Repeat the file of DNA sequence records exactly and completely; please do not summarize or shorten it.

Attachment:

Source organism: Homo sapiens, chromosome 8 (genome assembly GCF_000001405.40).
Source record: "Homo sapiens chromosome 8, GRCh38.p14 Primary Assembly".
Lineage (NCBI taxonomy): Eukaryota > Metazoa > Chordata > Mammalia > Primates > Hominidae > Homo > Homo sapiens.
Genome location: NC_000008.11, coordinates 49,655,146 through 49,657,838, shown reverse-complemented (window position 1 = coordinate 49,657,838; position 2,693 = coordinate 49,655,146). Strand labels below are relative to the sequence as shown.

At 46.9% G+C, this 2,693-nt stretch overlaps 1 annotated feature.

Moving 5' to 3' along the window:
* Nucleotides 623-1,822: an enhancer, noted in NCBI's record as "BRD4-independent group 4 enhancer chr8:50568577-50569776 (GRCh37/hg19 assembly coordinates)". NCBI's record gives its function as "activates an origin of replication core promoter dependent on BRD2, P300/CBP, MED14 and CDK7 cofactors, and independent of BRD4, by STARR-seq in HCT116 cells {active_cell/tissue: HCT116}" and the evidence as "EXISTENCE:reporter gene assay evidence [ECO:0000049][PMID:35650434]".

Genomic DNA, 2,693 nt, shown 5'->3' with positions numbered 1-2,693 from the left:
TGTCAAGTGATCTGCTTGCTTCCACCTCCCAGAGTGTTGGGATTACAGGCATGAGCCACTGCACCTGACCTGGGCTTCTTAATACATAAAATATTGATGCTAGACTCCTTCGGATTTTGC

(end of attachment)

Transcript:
Source organism: Homo sapiens, chromosome 8 (genome assembly GCF_000001405.40).
Source record: "Homo sapiens chromosome 8, GRCh38.p14 Primary Assembly".
Lineage (NCBI taxonomy): Eukaryota > Metazoa > Chordata > Mammalia > Primates > Hominidae > Homo > Homo sapiens.
Genome location: NC_000008.11, coordinates 49,655,146 through 49,657,838, shown reverse-complemented (window position 1 = coordinate 49,657,838; position 2,693 = coordinate 49,655,146). Strand labels below are relative to the sequence as shown.

At 46.9% G+C, this 2,693-nt stretch overlaps 1 annotated feature.

Moving 5' to 3' along the window:
* Nucleotides 623-1,822: an enhancer, noted in NCBI's record as "BRD4-independent group 4 enhancer chr8:50568577-50569776 (GRCh37/hg19 assembly coordinates)". NCBI's record gives its function as "activates an origin of replication core promoter dependent on BRD2, P300/CBP, MED14 and CDK7 cofactors, and independent of BRD4, by STARR-seq in HCT116 cells {active_cell/tissue: HCT116}" and the evidence as "EXISTENCE:reporter gene assay evidence [ECO:0000049][PMID:35650434]".

Genomic DNA, 2,693 nt, shown 5'->3' with positions numbered 1-2,693 from the left:
TGTCAAGTGATCTGCTTGCTTCCACCTCCCAGAGTGTTGGGATTACAGGCATGAGCCACTGCACCTGACCTGGGCTTCTTAATACATAAAATATTGATGCTAGACTCCTTCGGATTTTGC